ANYTIME soon, one of the 88 Filipinos now held on Death Row in various countries around the world – where 2.5 million overseas Filipino workers (OFWs) live and work today – will be scheduled for execution. As in all previous cases, the Philippines will make an appeal for clemency, with the nation hoping the appeal will be heeded and the Filipino death convict’s life spared.
For that is who we are as a people. We were one with the family of Jakatia Pawa who appealed for her life last week and our Philippine Embassy in Kuwait did all it could with the Kuwaiti government and the family of the girl allegedly killed by Jakatia, who maintained her innocence to the end. We were one with the thousands around the world who appealed to President Widodo of Indonesia in 2015 for the life of Mary Jane Veloso convicted of drug trafficking.
But if Congress, as sought by the new administration, now restores the death penalty and we start executing our own death convicts, “we will lose any moral authority to ask for clemency for our Filipinos who have been sentenced to death abroad,” Bishop Ruperto Santos, chairman of the Catholic Bishops Conference of the Philippines (CBCP) Episcopal Mission for the Pastoral Care of Migrants and Itinerent People, said.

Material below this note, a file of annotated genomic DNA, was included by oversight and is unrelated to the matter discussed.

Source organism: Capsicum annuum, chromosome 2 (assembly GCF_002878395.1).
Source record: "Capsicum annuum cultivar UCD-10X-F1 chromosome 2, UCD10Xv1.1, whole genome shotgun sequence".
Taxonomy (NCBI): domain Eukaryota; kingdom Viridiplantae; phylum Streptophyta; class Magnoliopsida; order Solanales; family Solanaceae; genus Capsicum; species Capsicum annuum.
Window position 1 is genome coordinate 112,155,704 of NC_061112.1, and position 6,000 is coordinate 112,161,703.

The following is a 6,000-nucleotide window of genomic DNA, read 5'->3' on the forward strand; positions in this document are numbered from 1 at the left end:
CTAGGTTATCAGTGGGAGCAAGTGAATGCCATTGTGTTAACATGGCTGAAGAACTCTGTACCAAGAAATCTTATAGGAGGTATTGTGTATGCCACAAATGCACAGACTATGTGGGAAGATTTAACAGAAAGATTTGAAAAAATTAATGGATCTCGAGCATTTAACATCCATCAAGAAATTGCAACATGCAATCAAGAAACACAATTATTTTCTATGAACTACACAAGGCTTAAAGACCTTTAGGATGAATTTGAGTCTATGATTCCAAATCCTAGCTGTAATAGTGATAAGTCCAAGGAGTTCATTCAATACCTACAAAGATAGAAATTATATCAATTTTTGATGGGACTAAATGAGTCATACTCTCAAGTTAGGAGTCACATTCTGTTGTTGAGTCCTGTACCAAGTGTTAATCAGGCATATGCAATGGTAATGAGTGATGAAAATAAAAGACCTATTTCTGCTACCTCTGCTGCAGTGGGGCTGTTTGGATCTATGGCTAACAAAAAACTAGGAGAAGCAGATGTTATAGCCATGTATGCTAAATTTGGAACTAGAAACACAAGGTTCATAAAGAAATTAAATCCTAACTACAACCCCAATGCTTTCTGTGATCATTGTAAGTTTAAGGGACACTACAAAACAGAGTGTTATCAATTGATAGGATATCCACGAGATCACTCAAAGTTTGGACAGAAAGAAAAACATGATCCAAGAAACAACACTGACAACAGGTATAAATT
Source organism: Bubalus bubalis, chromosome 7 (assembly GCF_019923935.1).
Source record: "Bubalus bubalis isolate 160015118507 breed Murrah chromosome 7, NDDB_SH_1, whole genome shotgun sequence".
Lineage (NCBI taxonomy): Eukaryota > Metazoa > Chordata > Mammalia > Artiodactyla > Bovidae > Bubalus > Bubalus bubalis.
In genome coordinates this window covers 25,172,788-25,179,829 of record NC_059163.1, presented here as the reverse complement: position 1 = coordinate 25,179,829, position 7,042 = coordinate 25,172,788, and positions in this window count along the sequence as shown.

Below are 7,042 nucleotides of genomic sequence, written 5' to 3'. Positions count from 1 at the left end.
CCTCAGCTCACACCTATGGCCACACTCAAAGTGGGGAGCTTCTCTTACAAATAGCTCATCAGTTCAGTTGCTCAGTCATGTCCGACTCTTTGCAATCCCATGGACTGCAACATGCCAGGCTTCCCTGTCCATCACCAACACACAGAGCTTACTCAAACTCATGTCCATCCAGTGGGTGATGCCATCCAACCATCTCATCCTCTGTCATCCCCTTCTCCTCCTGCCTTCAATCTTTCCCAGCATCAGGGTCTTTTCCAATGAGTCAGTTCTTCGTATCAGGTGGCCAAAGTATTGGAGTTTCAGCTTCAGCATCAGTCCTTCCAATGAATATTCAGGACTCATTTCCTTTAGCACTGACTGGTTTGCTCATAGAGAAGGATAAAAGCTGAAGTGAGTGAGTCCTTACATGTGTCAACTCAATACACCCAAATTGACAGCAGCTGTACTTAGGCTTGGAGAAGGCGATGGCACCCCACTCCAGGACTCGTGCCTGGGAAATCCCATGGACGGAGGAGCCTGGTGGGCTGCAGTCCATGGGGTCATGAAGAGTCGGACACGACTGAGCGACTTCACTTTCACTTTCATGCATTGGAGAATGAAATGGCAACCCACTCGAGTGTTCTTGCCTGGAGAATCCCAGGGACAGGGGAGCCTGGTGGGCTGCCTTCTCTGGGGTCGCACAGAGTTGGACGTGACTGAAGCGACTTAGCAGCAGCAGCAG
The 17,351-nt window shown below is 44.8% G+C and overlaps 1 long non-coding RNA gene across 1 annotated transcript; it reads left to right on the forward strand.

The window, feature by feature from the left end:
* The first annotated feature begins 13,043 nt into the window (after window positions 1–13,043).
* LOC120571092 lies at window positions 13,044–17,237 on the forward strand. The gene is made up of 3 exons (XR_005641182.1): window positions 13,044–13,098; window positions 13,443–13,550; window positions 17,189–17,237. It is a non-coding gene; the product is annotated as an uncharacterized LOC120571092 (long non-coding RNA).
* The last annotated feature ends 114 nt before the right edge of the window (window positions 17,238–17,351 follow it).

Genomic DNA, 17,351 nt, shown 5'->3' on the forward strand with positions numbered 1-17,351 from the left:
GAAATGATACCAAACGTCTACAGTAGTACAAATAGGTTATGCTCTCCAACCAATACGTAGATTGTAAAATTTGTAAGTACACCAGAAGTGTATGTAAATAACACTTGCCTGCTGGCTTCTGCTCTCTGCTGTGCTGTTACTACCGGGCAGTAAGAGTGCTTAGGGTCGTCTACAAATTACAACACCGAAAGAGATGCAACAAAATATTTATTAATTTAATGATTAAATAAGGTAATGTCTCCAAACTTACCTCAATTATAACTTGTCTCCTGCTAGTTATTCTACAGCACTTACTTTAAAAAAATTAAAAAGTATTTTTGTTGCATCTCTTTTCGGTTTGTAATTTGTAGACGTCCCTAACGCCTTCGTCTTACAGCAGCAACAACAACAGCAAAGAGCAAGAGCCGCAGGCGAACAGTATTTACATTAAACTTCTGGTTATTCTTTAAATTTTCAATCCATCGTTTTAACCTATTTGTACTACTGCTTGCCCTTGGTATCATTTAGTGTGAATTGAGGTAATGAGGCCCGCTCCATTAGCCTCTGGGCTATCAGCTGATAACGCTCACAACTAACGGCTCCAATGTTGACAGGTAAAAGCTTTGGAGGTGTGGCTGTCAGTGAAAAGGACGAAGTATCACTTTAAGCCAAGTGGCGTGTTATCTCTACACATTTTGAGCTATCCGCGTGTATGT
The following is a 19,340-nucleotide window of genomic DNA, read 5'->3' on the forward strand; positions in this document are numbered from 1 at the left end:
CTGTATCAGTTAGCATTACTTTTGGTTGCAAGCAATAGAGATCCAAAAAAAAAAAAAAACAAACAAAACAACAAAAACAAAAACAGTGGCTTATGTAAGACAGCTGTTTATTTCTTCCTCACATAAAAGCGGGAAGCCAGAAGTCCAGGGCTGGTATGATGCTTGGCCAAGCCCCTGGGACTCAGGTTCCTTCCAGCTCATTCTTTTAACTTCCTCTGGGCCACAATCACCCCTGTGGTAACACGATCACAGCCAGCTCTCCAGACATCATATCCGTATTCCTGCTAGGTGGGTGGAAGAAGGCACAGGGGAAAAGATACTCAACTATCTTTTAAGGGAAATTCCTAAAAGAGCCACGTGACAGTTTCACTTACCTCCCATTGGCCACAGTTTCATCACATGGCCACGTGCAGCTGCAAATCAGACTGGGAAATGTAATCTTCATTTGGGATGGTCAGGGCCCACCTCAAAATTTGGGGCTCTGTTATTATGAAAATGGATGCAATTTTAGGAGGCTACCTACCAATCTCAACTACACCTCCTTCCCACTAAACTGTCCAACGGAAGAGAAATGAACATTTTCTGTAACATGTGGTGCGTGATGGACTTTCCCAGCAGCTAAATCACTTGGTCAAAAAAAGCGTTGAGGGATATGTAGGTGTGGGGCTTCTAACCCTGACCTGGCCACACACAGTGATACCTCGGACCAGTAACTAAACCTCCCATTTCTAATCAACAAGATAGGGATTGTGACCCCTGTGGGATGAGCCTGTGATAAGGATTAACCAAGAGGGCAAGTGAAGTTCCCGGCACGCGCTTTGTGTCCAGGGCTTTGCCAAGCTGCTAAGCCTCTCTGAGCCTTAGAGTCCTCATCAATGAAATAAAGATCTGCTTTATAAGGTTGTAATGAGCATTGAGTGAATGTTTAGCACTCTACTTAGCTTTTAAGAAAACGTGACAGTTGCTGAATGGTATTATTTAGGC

The bishop was joined in his view by Buhay party-list Rep. Lito Atienza, House senior deputy minority leader, who said that once Congress reinstates the death sentence here, and the government starts executing six convicts a day as the President once threatened, there would be more Jakatias and we could not appeal for clemency for them.
The Philippines abolished the death penalty in our 1987 Constitution, “unless, for compelling reasons involving heinous crimes, the Congress thereafter provides for it.” There was a brief period in 1993 when seven were executed in the wake of a series of heinous crimes, but here have been none since. Meanwhile, the United Nations General Assembly adopted in 2007 a resolution calling on member countries to adopt a moratorium on executions with a view to abolishing the death penalty. A new resolution was adopted in 2010, approved by 109 countries, including the Philippines.
Congress is now reported poised to approve a death penalty bill as part of the government’s anti-crime drive, although many authorities believe that stricter and more effective law and judicial enforcement would be a stronger deterrent to crime than the death penalty.
In any case, we must be prepared – should it ever come to pass that we start executing our own death convicts – that can no longer appeal for our Jakatias and our May Janes facing execution abroad. As Bishop Santos pointed out, we would have lost any moral authority to seek clemency for them.